The emphasis on interactivity is even clearer with Draw's tools. With the existing effect tools, for example, new customisable mid-points have been added to the blend, fill and transparency arrows to enable easy on-screen fine tuning. Two new tool-based versions of existing roll-up controlled effects have also been added with the interactive envelope and extrude tools. Each of these offers a huge range of power, but in both cases it is possible to make all the necessary settings using just the tool and the property bar. Having said this, I actually still feel a lot more comfortable controlling extrusions with the tabbed roll-up.
Another new tool offering an interactive version of existing power is the free transform tool. This can be used for the staple tasks of rotating, reflecting, scaling and skewing, but is designed to offer more flexibility than Draw's traditional bounding box control. When resizing, for example, both horizontal and vertical axes can be scaled simultaneously and independently. In addition the transformation occurs relative to an anchor point so that if you click outside the object you both scale and position the object according to the distance and direction you drag. If the effect sounds complicated and difficult to control that's because it is - this is not a tool I will be using much.
In fact the main function of the free transformation tool is almost certainly to try and attract existing Illustrator and Freehand users where such tool-based management is the norm. Another enticement is the availability of two dedicated alternative working environments complete with look-alike toolboxes and menus to make these users feel at home. As Draw's interface is leagues ahead of its rivals' these aren't likely to see much use, but it's always good to be given the option. More to the point, it shows the customisability on offer. Draw gives complete control over its toolbars, hot keys, menus and even status bar and, once you've customised your working environment, you can now save it as a named workspace.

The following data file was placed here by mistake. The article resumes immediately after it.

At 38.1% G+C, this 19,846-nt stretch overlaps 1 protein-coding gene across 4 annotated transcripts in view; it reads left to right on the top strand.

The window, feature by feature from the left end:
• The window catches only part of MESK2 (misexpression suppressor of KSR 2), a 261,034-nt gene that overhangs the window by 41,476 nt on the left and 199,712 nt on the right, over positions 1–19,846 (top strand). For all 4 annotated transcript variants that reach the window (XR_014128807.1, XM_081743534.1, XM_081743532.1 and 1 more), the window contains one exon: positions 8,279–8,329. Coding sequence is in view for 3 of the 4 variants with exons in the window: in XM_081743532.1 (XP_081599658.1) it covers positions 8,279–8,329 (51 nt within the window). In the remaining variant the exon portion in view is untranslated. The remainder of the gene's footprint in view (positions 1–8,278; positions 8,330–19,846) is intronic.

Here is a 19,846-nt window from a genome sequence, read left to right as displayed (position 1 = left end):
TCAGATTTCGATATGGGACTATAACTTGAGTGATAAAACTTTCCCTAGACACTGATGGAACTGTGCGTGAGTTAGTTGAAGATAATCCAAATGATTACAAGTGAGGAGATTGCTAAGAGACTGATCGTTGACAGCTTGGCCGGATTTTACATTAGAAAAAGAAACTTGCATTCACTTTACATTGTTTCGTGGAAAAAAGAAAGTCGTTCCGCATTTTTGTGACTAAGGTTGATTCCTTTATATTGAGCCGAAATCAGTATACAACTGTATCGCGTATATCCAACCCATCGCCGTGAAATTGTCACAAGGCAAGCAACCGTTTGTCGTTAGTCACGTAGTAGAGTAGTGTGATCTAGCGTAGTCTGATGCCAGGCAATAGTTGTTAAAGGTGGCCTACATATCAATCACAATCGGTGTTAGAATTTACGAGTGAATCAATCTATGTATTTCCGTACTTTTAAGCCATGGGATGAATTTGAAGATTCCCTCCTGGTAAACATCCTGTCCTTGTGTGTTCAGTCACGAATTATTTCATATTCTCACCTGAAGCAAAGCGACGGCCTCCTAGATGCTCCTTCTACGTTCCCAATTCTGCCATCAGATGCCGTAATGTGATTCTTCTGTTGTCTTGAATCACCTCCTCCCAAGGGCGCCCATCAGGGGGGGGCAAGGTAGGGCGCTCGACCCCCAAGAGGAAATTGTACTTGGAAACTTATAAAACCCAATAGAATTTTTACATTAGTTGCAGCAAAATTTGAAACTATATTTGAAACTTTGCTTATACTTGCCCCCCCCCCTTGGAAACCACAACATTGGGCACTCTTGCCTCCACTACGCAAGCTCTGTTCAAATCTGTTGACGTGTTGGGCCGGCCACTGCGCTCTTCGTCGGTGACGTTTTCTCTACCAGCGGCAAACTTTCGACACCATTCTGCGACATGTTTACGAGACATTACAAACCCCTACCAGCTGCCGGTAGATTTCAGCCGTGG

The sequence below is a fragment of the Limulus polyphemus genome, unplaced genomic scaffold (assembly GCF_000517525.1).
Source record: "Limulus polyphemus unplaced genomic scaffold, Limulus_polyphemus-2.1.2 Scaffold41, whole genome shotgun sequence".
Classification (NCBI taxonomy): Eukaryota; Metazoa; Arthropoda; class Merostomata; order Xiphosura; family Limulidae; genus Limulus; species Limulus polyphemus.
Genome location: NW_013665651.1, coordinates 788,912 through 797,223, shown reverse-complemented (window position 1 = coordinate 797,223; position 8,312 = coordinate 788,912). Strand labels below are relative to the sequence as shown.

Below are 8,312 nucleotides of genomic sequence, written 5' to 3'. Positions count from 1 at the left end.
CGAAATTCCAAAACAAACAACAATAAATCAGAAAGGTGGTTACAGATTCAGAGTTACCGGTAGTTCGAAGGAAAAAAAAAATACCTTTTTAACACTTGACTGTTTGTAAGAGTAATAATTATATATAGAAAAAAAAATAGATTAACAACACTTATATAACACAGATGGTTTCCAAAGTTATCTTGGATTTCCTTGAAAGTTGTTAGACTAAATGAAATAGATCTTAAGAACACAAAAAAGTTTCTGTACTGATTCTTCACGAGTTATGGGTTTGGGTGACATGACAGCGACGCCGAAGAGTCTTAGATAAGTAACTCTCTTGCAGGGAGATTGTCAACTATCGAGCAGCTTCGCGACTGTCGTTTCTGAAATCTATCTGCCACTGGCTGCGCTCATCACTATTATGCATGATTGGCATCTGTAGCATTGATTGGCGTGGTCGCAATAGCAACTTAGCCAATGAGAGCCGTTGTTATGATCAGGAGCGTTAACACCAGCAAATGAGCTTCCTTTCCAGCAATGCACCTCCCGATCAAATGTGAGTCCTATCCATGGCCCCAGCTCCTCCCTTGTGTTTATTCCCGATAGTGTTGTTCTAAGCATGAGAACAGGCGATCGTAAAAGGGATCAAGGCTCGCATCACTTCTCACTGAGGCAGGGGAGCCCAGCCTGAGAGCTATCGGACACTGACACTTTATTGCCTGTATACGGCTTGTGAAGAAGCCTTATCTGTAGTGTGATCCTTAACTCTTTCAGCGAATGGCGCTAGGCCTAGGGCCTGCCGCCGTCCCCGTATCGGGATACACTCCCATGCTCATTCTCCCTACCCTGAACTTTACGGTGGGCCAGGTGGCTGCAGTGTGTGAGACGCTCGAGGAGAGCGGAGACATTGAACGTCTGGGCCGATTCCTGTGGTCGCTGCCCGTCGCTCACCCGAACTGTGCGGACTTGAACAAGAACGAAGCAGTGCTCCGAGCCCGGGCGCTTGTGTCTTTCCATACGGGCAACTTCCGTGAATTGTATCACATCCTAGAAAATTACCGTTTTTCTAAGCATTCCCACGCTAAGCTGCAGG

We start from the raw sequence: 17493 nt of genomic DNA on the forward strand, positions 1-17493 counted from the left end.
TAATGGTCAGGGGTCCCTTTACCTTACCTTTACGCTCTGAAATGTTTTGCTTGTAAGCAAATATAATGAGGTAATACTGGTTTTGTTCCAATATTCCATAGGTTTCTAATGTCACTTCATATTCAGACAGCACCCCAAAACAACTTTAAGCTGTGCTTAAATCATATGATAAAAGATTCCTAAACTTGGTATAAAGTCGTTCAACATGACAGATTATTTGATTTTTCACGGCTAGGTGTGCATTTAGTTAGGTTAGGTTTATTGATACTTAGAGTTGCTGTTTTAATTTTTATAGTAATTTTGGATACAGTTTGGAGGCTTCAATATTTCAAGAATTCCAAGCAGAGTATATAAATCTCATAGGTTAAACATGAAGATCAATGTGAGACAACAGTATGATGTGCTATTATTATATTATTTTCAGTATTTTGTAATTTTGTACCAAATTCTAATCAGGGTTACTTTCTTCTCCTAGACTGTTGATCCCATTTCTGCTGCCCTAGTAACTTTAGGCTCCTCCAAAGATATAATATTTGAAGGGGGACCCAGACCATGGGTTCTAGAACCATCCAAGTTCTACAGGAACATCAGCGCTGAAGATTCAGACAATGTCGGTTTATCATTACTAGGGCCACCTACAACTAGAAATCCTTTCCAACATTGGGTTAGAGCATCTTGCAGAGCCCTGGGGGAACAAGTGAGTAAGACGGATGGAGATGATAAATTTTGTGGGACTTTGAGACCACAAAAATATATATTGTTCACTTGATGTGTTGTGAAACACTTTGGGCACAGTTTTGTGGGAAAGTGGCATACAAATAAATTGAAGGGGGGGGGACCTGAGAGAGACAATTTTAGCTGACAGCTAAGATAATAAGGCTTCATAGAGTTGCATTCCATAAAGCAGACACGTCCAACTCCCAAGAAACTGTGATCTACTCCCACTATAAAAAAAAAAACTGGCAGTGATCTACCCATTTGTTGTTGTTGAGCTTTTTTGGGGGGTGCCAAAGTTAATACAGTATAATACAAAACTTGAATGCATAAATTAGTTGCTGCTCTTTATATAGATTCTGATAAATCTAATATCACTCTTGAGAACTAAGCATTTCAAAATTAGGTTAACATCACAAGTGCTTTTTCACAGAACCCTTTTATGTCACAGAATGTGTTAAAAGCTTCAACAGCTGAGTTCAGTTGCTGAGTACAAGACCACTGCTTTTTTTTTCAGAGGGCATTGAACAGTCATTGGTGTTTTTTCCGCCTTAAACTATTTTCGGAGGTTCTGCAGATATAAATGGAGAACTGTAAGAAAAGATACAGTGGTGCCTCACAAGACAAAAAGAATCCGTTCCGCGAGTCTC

The increasing moves toward interactivity and customisability are both part of Draw's drive to put power where it's most needed - in the user's hands. Just as important in version 8 are numerous miscellaneous improvements such as the capability to dig down to hidden objects simply by Alt-clicking, to import multiple files ready for sequential placing and to create regular patterns through smart duplication. The new feature that that will make the most difference to me is the simplest. To align selected objects it's no longer necessary to call-up the roll-up - you simply have to type single letter shortcut keys.
The programming effort required to make these changes is clearly minimal but to the user even the smallest tweak can be invaluable. From major structural changes, such as its docker windows, through to minor refinements, such as its accelerator keys, the new Draw interface is focused on streamlining, interactivity and usability. The end result is a much cleaner and more productive environment with the user at the heart of things and very much in control. Corel has clearly not just been inspired by the appearance of Office 97, it looks like there has finally been some serious usability testing.
That's the good news. The bad news is that there's still a long way to go. Every user will have their own niggles, but here's one that regularly drives me mad. Backup files are still automatically stored in the same directory as the original and given the filename prefix "backup_of_". This means that to get to the real file you always have to scroll through the copies and, if you are using the scrapbook, time-consuming preview thumbnails will have to be extracted. Saving copies to a dedicated directory or even just changing the prefix to "z_backup_of_" would immediately solve the problem. Usability testing has clearly only gone so far.